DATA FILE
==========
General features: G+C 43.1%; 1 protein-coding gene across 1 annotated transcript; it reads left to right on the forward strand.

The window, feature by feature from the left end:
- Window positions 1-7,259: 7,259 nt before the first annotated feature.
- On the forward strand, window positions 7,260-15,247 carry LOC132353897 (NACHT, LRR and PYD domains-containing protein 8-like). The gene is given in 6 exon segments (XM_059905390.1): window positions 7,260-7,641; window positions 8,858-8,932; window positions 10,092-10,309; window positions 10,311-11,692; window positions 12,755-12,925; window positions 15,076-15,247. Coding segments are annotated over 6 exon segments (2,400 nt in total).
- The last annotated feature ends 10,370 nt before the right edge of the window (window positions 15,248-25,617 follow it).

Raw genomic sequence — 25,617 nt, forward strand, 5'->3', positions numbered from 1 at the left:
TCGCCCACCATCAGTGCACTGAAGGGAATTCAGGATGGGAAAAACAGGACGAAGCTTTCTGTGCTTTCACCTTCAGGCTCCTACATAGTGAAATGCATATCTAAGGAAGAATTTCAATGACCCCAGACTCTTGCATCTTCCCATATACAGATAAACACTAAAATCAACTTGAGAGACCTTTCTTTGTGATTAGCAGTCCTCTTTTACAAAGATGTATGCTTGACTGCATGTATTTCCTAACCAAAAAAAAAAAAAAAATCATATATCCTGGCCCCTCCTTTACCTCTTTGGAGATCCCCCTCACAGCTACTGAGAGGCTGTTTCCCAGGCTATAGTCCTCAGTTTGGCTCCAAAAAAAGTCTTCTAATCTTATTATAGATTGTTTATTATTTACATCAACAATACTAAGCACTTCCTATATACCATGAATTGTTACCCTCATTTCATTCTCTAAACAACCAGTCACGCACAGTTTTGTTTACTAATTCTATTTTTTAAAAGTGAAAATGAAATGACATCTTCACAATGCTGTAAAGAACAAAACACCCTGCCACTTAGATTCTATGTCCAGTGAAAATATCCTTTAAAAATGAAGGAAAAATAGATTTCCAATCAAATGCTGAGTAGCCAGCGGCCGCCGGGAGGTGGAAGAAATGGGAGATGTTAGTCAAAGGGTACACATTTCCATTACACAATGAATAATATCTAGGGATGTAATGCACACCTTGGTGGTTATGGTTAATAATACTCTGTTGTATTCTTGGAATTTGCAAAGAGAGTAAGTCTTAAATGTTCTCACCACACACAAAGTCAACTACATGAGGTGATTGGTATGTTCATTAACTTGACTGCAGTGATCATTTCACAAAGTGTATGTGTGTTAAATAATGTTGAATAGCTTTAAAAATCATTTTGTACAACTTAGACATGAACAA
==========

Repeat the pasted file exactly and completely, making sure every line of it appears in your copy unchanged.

General features: G+C 43.1%; 1 protein-coding gene across 1 annotated transcript; it reads left to right on the forward strand.

The window, feature by feature from the left end:
- Window positions 1-7,259: 7,259 nt before the first annotated feature.
- On the forward strand, window positions 7,260-15,247 carry LOC132353897 (NACHT, LRR and PYD domains-containing protein 8-like). The gene is given in 6 exon segments (XM_059905390.1): window positions 7,260-7,641; window positions 8,858-8,932; window positions 10,092-10,309; window positions 10,311-11,692; window positions 12,755-12,925; window positions 15,076-15,247. Coding segments are annotated over 6 exon segments (2,400 nt in total).
- The last annotated feature ends 10,370 nt before the right edge of the window (window positions 15,248-25,617 follow it).

Raw genomic sequence — 25,617 nt, forward strand, 5'->3', positions numbered from 1 at the left:
TCGCCCACCATCAGTGCACTGAAGGGAATTCAGGATGGGAAAAACAGGACGAAGCTTTCTGTGCTTTCACCTTCAGGCTCCTACATAGTGAAATGCATATCTAAGGAAGAATTTCAATGACCCCAGACTCTTGCATCTTCCCATATACAGATAAACACTAAAATCAACTTGAGAGACCTTTCTTTGTGATTAGCAGTCCTCTTTTACAAAGATGTATGCTTGACTGCATGTATTTCCTAACCAAAAAAAAAAAAAAAATCATATATCCTGGCCCCTCCTTTACCTCTTTGGAGATCCCCCTCACAGCTACTGAGAGGCTGTTTCCCAGGCTATAGTCCTCAGTTTGGCTCCAAAAAAAGTCTTCTAATCTTATTATAGATTGTTTATTATTTACATCAACAATACTAAGCACTTCCTATATACCATGAATTGTTACCCTCATTTCATTCTCTAAACAACCAGTCACGCACAGTTTTGTTTACTAATTCTATTTTTTAAAAGTGAAAATGAAATGACATCTTCACAATGCTGTAAAGAACAAAACACCCTGCCACTTAGATTCTATGTCCAGTGAAAATATCCTTTAAAAATGAAGGAAAAATAGATTTCCAATCAAATGCTGAGTAGCCAGCGGCCGCCGGGAGGTGGAAGAAATGGGAGATGTTAGTCAAAGGGTACACATTTCCATTACACAATGAATAATATCTAGGGATGTAATGCACACCTTGGTGGTTATGGTTAATAATACTCTGTTGTATTCTTGGAATTTGCAAAGAGAGTAAGTCTTAAATGTTCTCACCACACACAAAGTCAACTACATGAGGTGATTGGTATGTTCATTAACTTGACTGCAGTGATCATTTCACAAAGTGTATGTGTGTTAAATAATGTTGAATAGCTTTAAAAATCATTTTGTACAACTTAGACATGAACAA